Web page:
Because I’ve been home sick today I’ve had the opportunity to observe the crows in our back yard. There is still the nest with at least 3 young crows in it, and Clytie and Jake (their parents) make regular trips to feed them. But this is an inter-generational affair: 5 or 6 other young crows we surmise to be clutches from the last two years patrol the trees surrounding the nest tree, positioning themselves at strategic points around the yard and descending hard on any squirrel, cat, or dog they see. It is just as well that Kitten Britches no longer goes out. The nestlings aren’t flying yet. I look forward to watching behavior around the yard when they do!
Here’s an excerpt about the crow from the bird book that was my father’s, Birds of America, first published in 1917 by the University Society, edited by T. Gilbert Pearson and John Burroughs:
“The Crow unquestionably is a remarkably clever bird. This is clearly demonstrated in many ways by his conduct in his natural state, and has been borne out in the cases of many hundreds of tamed Crows, who have furnished endless amusement for their owners. Apparently such birds always display a theiving propensity, amounting to what would be considered kleptomania in human beings. They seem to have an especial passion for stealing and hiding any object of a bright color, like a spool of red or blue thread; or any highly polished metal article, like scissors or thimbles.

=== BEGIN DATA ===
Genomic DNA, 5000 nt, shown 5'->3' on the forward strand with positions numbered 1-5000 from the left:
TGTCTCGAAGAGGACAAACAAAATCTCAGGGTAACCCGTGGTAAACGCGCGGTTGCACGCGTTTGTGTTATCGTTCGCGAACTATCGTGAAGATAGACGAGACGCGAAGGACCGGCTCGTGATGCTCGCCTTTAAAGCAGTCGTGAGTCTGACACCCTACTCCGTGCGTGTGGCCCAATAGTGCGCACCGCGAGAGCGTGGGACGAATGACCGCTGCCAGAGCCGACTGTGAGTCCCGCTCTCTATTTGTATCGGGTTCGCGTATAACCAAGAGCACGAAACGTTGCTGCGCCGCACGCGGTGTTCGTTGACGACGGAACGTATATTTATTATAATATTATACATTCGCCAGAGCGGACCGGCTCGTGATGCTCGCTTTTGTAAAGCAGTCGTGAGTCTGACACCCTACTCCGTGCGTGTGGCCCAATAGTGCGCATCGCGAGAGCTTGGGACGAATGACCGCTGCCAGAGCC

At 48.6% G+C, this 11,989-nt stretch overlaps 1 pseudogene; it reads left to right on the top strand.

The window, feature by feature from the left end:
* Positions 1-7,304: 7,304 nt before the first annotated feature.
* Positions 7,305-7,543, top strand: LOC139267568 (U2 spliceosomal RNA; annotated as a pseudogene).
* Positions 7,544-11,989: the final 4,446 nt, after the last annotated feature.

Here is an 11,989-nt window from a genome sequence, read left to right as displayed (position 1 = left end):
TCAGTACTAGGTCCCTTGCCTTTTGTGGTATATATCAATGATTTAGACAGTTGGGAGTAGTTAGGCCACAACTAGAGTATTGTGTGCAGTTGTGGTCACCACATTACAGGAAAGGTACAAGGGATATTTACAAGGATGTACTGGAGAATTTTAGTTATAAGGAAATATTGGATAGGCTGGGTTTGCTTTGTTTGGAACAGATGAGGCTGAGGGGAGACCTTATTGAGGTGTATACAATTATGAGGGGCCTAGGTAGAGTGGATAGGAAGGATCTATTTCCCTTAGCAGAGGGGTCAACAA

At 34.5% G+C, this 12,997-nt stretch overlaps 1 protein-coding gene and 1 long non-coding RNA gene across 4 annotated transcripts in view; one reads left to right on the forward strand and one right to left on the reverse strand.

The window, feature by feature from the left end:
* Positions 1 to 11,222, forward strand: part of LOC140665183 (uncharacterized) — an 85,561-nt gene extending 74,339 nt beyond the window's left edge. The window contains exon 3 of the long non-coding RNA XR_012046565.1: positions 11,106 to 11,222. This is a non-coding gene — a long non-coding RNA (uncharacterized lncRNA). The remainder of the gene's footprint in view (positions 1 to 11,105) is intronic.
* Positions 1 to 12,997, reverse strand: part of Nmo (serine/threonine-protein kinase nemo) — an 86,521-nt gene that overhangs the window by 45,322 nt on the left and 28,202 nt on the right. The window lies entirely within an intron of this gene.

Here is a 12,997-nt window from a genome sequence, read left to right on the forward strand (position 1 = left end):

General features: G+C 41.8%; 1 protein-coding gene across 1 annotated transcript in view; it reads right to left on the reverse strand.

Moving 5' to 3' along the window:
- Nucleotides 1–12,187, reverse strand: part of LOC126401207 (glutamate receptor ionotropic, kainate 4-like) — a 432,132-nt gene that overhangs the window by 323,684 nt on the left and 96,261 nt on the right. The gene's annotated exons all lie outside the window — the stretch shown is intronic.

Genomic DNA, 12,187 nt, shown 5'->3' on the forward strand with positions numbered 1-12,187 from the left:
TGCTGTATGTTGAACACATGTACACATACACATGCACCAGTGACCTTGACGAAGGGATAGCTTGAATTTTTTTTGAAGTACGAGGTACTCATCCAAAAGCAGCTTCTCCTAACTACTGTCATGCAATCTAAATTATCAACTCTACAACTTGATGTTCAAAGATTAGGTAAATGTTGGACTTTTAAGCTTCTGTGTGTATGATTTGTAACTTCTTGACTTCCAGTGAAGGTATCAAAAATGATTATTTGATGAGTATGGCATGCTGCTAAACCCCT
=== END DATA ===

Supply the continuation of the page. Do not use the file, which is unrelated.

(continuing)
Farmers who try to keep the Crows away from their newly planted corn see plenty of proof of their astuteness. It seems clear that such marauders are sometimes guarded by a sentinel, who gives ample warning of the approach of danger. …
Portia probably wasn’t aware, when she said to Nerissa “The Crow doth sing as sweetly as a lark when neither is attended,” – with some exaggeration, of course – a fact in American ornithology. Indeed, probably few Americans know that the crow can sing at all. Yet it is a fact that the bird has a musical little warble which he utters when he is not “attended.”…
Of the Crow’s characteristic note, we have a poetic and eloquent appreciation from James Russell Lowell, when he says: “Yet there are few things more melodious than his caw of a clear winter morning as it drops to you filters through five hundred fathoms of crisp blue air.”
I have not yet heard a crow singing sweetly- only their caws when they set up their perimeter in the morning and then on and off throughout the day. But the book does give a description of a man who came upon a murder of Crows in Michigan who were singing. When they noticed him, though, they cussed at him and went back to cawing. Why, I wonder, must they hide their sweeter song?